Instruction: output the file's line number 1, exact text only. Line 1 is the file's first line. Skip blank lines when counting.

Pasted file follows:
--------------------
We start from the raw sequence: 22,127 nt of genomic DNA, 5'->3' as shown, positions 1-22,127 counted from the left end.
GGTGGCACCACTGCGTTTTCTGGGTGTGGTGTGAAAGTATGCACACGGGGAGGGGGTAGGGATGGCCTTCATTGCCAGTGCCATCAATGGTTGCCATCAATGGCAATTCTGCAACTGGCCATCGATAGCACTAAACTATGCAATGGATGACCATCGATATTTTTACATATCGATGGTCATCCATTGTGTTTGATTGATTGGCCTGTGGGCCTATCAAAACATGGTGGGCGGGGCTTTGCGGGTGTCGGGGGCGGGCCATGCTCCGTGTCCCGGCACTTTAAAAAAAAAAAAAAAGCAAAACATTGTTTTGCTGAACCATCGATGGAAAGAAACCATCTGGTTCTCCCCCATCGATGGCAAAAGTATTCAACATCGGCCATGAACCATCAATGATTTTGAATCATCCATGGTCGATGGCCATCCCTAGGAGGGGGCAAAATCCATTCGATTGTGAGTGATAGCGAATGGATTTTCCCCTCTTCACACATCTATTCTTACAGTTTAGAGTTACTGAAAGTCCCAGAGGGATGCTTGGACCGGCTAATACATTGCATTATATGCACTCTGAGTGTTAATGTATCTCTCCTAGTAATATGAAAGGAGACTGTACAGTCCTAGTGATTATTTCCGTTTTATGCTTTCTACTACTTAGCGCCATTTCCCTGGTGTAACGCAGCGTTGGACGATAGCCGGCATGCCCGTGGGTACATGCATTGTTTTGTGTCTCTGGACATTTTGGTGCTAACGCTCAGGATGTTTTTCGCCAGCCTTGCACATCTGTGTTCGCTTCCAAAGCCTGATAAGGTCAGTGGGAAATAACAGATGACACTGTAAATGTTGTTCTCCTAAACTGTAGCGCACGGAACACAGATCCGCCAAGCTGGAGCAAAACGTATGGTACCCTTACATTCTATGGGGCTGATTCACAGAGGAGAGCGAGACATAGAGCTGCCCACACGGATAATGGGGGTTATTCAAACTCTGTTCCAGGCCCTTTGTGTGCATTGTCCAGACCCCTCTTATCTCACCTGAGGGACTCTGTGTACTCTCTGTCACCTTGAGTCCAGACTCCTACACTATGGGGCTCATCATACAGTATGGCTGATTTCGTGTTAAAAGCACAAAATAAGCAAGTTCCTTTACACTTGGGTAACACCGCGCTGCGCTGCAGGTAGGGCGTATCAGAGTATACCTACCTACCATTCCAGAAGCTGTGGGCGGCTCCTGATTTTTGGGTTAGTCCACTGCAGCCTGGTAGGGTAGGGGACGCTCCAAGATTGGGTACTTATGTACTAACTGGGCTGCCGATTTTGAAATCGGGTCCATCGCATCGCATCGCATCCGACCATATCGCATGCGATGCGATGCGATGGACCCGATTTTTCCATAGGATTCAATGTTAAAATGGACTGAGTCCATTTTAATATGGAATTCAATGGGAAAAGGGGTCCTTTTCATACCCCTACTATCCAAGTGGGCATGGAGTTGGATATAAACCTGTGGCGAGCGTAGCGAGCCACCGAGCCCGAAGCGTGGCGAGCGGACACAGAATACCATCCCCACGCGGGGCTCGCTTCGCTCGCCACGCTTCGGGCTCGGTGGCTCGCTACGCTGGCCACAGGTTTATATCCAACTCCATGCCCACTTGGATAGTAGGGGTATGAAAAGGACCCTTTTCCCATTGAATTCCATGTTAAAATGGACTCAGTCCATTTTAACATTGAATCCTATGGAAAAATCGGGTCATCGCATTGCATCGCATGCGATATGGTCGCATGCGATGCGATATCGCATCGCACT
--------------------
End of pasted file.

We start from the raw sequence: 22,127 nt of genomic DNA, 5'->3' as shown, positions 1-22,127 counted from the left end.